There was widespread gentle, mocking laughter at the news that golfers could hit the fairways again when the Prime Minister announced measures to ease the lock down last week. 

The fact it was declared that golfers could start golfing again in the same breath we were told that cleaners and nannies could return to their work smacked of a privileged old boys club making the nation’s rules.

And that has been golf’s biggest problem for years – its perception as a white, male, upper / middle class preserve in a sporting world which has become so much more diverse and accessible over the past 20 years. It has led to a shocking decline in numbers playing the game in the UK.

According to Statista a little over 1 millions adults play golf on a monthly basis these days – that is a decrease of about 30 per cent in the past 10 years.

But, having been granted the chance to be one of the few sports the public are allowed to play again, golf has a golden opportunity to regain much of its lost audience, and attract a new one.

The emergency measures brought in to enable play at the courses up and down the UK may, in fact, be seen as drivers of this change in years to come:

  • Without clubhouses to change in, we are being encouraged to turn up ready to play. Shoes on in the car park (if indeed you are even changing your shoes to play) and straight onto the first tee. And no milling around on the putting green, getting tut-tutted by members who dispute whether your collar-less shirt is in keeping with the dress code. Etiquette will always be an important part of golf – but the priority has to be getting people through the door first.
  • All this also means no faffing about in the pro shop either, signing in and paying for your round – it has already been done on your phone. Yes, many clubs after years of resistance are finally having to enter the digital age – and what a difference it can make. 
  • With only two-balls allowed now, pins being left unattended (a rule brought in last year already), no bunker raking, no half-way house or benches around the course and holes being filled in to easily retrieve your ball, rounds will also be so much faster. And this is surely the biggest factor in attracting new players.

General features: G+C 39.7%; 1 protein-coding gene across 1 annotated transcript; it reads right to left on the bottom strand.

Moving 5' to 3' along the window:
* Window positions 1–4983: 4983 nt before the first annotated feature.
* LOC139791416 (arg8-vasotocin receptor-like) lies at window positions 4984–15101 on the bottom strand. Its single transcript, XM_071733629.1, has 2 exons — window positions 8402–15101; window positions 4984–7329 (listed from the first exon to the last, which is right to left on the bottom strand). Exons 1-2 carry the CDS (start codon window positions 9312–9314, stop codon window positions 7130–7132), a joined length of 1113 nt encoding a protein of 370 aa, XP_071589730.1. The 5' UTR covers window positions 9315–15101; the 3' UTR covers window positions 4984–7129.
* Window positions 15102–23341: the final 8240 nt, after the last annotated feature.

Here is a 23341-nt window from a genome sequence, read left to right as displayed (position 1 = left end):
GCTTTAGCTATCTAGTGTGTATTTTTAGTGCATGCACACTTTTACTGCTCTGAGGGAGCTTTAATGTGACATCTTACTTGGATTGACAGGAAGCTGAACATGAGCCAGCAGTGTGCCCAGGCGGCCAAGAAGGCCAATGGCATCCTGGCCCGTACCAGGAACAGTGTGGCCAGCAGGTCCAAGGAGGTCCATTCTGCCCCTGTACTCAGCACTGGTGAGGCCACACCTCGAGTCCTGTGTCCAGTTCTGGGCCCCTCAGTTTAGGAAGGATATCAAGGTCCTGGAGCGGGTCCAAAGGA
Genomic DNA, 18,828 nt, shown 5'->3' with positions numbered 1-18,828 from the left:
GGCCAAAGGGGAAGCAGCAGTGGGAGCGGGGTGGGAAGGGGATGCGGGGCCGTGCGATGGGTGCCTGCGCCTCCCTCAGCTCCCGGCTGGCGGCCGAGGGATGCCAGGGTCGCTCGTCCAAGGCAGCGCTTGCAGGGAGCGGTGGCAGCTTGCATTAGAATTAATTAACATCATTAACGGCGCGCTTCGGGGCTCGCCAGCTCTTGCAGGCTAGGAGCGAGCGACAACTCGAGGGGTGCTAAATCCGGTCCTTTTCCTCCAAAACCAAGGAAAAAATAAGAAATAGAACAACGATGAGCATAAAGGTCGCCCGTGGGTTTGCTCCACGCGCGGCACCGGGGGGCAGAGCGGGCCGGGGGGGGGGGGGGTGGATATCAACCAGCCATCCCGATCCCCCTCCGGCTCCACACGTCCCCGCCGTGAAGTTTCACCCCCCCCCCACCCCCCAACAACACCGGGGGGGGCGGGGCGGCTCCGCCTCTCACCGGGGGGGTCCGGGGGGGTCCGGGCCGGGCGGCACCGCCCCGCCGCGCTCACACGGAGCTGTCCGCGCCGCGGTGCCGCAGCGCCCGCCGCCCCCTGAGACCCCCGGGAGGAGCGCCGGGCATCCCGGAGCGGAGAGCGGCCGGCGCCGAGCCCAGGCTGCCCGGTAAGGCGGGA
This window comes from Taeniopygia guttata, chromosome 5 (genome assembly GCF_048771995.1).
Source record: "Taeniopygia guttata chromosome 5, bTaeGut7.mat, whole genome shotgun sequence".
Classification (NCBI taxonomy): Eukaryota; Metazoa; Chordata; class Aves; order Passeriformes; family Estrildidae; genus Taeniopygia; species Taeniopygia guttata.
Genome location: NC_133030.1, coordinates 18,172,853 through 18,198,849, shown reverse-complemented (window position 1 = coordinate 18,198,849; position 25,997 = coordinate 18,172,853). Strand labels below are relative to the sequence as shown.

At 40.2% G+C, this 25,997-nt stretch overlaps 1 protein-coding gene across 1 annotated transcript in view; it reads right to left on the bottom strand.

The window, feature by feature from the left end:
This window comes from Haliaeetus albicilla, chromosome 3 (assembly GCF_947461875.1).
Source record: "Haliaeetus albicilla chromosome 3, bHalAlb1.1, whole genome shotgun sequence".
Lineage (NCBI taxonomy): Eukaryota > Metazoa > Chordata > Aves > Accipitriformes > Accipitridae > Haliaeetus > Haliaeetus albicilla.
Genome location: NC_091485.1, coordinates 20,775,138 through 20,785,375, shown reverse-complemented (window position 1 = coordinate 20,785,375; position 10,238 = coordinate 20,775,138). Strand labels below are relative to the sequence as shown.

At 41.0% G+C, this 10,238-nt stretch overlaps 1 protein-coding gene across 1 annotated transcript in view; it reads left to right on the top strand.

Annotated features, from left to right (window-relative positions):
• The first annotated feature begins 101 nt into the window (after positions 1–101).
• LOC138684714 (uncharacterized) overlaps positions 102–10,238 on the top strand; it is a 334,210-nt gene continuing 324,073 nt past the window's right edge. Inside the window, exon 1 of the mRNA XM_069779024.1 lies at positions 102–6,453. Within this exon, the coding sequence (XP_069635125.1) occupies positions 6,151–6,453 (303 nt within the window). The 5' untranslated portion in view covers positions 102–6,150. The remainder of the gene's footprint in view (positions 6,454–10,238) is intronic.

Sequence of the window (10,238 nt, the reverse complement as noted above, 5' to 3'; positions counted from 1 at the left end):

There is already widespread delight being expressed on social media at the return of the three-hour round which had been consigned to history over the past decade on most UK courses. By extension, that means ninety minutes for 9 holes, which is an ideal morning activity for a player who has a family to get back to – or a teenager for whom any activity over an hour in length becomes a bit of a chore.

It is ironic really that golf has garnered this label of being so elitist over the years as the sport really should be the MOST democratic of all sports. The handicap system works wonderfully well and means the 18-handicap hacker can still have a competitive two-ball with his colleague who plays off scratch. And when the hacker rolls in a 30-foot monster putt on the last, the fact is that no one else in the world could have bettered the shot. That is the majesty of golf.

Once they have given all their members priority and they have played the golf they need, private golf clubs should now be manufacturing new marketing plans to get the sports-starved public filling up their fairways as soon as they can. What a chance to show off their incredible courses – and the wonderful world of golf.

But it is the pay and play courses which should hopefully show the biggest uplift in attendance in the coming months (and years) and they can capitalise on this window of opportunity being afforded them right now.

Personally, I have been lucky enough to book a round at the weekend. It is just the local nine-hole course and I cannot wait. But I am still being charged £30 for the privilege. It will be great just to be playing again, but next on the agenda – once the excitement has died down – has got to be a sensible pricing policy.

It is time to show golf is accessible and affordable for all – and a fun way to walk a few miles too.